Sarhul Festival, the most popular tribal celebration across the Jharkhand region, denotes the beginning of the new year. It is enjoyed by the tribal communities of the local Sarna religion, most notably by the Munda, Ho, and Oraon tribes.
This vibrant festival is celebrated at the beginning of spring every year in the first month of the Hindu calendar, on the third day of the moon or the fortnight of ‘Chaitra’. Travelers across the world visit Jharkhand to glimpse this colorful fiesta of the eastern Indian state. This year it will fall on April 4, Monday.
There are several myths about the festival. Sarhul means worship of trees. Being close to nature, the tribe Oraon continues this festival by worshipping trees and other elements of nature. One of the legends describes that the villagers during spring offered prayers to the village God or the protector of their tribe.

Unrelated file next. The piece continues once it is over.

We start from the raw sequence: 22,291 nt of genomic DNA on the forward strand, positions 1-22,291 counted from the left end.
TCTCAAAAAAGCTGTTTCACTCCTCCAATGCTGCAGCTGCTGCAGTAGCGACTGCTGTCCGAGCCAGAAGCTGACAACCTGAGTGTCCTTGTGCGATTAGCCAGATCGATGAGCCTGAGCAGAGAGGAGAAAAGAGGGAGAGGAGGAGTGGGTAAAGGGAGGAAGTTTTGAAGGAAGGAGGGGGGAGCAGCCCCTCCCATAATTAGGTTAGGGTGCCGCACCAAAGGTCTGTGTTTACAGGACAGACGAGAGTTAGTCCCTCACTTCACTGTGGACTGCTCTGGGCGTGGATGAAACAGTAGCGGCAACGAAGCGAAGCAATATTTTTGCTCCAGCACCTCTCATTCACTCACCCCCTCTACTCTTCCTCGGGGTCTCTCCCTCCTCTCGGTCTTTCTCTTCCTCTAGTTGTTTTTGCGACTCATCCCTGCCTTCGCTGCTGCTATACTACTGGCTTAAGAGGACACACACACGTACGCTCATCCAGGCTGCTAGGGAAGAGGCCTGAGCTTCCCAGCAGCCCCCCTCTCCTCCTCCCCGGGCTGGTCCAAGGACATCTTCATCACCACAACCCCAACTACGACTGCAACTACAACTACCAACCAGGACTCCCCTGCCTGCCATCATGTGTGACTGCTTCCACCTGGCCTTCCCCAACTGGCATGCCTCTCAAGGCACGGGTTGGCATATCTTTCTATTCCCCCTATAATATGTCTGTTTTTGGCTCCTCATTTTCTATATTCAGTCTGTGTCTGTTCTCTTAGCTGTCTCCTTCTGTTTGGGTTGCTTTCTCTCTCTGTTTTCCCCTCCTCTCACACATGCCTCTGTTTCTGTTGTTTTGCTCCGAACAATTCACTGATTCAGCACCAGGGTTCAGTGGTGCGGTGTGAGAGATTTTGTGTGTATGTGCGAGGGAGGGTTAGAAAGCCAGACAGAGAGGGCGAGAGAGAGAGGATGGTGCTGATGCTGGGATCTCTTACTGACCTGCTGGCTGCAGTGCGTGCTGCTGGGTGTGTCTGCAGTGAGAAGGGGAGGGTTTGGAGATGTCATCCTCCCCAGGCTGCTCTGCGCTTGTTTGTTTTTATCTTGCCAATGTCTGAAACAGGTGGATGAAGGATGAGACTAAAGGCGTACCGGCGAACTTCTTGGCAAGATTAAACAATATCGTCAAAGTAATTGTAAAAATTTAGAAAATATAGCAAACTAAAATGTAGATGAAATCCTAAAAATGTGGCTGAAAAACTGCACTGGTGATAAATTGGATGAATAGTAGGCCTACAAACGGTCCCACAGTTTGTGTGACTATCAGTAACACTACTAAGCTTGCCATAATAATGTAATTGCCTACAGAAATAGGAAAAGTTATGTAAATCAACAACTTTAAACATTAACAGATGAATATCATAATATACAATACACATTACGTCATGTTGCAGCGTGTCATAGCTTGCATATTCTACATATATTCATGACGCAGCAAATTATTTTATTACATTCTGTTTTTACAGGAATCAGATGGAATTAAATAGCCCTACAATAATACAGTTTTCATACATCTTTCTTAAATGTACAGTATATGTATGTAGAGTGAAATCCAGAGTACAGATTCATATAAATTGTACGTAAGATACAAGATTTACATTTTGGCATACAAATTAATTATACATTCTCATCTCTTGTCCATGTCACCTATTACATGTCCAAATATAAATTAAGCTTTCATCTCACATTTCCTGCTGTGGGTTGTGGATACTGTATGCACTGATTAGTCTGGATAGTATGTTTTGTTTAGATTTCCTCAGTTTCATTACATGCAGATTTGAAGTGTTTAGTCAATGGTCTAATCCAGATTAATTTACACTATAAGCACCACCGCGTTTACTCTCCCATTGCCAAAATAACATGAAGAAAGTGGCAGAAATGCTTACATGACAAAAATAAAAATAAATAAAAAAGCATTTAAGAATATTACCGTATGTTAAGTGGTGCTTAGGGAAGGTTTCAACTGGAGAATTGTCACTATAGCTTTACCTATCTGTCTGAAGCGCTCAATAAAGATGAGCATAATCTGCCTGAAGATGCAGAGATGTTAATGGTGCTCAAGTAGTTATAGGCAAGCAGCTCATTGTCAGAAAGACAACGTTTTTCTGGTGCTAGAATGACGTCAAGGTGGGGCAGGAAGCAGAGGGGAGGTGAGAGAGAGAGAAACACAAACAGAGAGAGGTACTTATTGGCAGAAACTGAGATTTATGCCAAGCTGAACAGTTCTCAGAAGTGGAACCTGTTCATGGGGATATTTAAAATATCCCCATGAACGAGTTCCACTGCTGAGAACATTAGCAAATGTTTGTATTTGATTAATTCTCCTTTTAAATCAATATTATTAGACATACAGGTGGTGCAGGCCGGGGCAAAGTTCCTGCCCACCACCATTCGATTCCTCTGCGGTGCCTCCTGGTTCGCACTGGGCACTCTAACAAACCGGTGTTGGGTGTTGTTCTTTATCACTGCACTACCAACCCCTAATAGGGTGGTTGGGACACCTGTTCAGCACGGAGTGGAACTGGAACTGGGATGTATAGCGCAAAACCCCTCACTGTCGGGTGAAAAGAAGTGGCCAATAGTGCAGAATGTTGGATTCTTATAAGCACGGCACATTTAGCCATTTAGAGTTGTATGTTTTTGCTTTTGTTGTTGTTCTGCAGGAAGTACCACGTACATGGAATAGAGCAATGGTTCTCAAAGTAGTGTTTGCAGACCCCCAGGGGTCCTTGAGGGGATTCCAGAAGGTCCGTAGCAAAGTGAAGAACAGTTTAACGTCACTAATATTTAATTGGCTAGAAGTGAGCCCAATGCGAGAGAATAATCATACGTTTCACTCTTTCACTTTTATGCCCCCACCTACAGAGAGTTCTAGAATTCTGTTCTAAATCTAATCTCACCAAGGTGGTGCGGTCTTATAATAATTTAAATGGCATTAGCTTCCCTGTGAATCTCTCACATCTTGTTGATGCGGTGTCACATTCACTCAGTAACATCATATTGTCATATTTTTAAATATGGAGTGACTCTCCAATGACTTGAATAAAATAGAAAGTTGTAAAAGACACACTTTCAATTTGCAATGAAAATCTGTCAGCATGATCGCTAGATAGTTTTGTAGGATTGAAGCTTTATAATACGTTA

This festival is generally significant for the Oraon tribe. However, the Santals also enjoy it with great fervour. All the rituals are organized under the Sal tree, in the sacred grove known as the “SarnaSthal” or “Jaher”. To please the Gods and Mother Nature, tribal people offer fruits, and flowers, and sometimes devote animals and birds.
While nature veneration is a meaningful perspective of this unique festival, many cultural programmes are enjoyed side by side. The tribal men, women, and children wear gorgeous ornaments and sing, dance, and rejoice.
“Baa Porob” is one of the main attractions of Sarhul where the men and women of the Sarna tribe dress up in colorful and traditional dresses to perform traditional dances to the popular folk tunes of the region. The traditional clothes worn by the men are called “Karia” and women are named “Khanria”.
Furthermore, the people of the various tribes drink ‘Hadia’, a locally made beer that is hand-brewed by using a mixture of rice, water, and some tree leaves.
(With inputs from News 18)
By- Priya Bharti
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